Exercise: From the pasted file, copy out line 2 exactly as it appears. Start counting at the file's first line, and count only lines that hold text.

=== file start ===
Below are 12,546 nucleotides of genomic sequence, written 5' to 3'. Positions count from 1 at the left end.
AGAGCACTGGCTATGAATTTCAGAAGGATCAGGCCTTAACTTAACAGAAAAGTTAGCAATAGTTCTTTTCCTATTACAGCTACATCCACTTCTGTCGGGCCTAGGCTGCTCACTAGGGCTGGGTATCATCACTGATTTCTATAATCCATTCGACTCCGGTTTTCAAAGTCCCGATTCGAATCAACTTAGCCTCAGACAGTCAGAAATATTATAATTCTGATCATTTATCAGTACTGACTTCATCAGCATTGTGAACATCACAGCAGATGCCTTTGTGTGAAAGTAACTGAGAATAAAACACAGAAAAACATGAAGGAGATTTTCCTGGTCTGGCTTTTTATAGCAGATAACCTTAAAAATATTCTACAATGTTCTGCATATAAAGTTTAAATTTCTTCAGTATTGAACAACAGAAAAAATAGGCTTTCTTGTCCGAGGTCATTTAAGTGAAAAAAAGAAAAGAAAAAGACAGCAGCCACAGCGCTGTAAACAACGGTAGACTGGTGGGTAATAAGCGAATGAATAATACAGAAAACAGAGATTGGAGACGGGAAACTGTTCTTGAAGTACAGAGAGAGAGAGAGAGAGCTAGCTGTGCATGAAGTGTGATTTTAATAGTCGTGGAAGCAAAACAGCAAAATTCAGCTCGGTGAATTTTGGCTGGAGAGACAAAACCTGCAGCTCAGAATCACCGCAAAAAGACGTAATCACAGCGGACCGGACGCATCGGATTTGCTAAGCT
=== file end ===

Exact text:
AGAGCACTGGCTATGAATTTCAGAAGGATCAGGCCTTAACTTAACAGAAAAGTTAGCAATAGTTCTTTTCCTATTACAGCTACATCCACTTCTGTCGGGCCTAGGCTGCTCACTAGGGCTGGGTATCATCACTGATTTCTATAATCCATTCGACTCCGGTTTTCAAAGTCCCGATTCGAATCAACTTAGCCTCAGACAGTCAGAAATATTATAATTCTGATCATTTATCAGTACTGACTTCATCAGCATTGTGAACATCACAGCAGATGCCTTTGTGTGAAAGTAACTGAGAATAAAACACAGAAAAACATGAAGGAGATTTTCCTGGTCTGGCTTTTTATAGCAGATAACCTTAAAAATATTCTACAATGTTCTGCATATAAAGTTTAAATTTCTTCAGTATTGAACAACAGAAAAAATAGGCTTTCTTGTCCGAGGTCATTTAAGTGAAAAAAAGAAAAGAAAAAGACAGCAGCCACAGCGCTGTAAACAACGGTAGACTGGTGGGTAATAAGCGAATGAATAATACAGAAAACAGAGATTGGAGACGGGAAACTGTTCTTGAAGTACAGAGAGAGAGAGAGAGAGCTAGCTGTGCATGAAGTGTGATTTTAATAGTCGTGGAAGCAAAACAGCAAAATTCAGCTCGGTGAATTTTGGCTGGAGAGACAAAACCTGCAGCTCAGAATCACCGCAAAAAGACGTAATCACAGCGGACCGGACGCATCGGATTTGCTAAGCT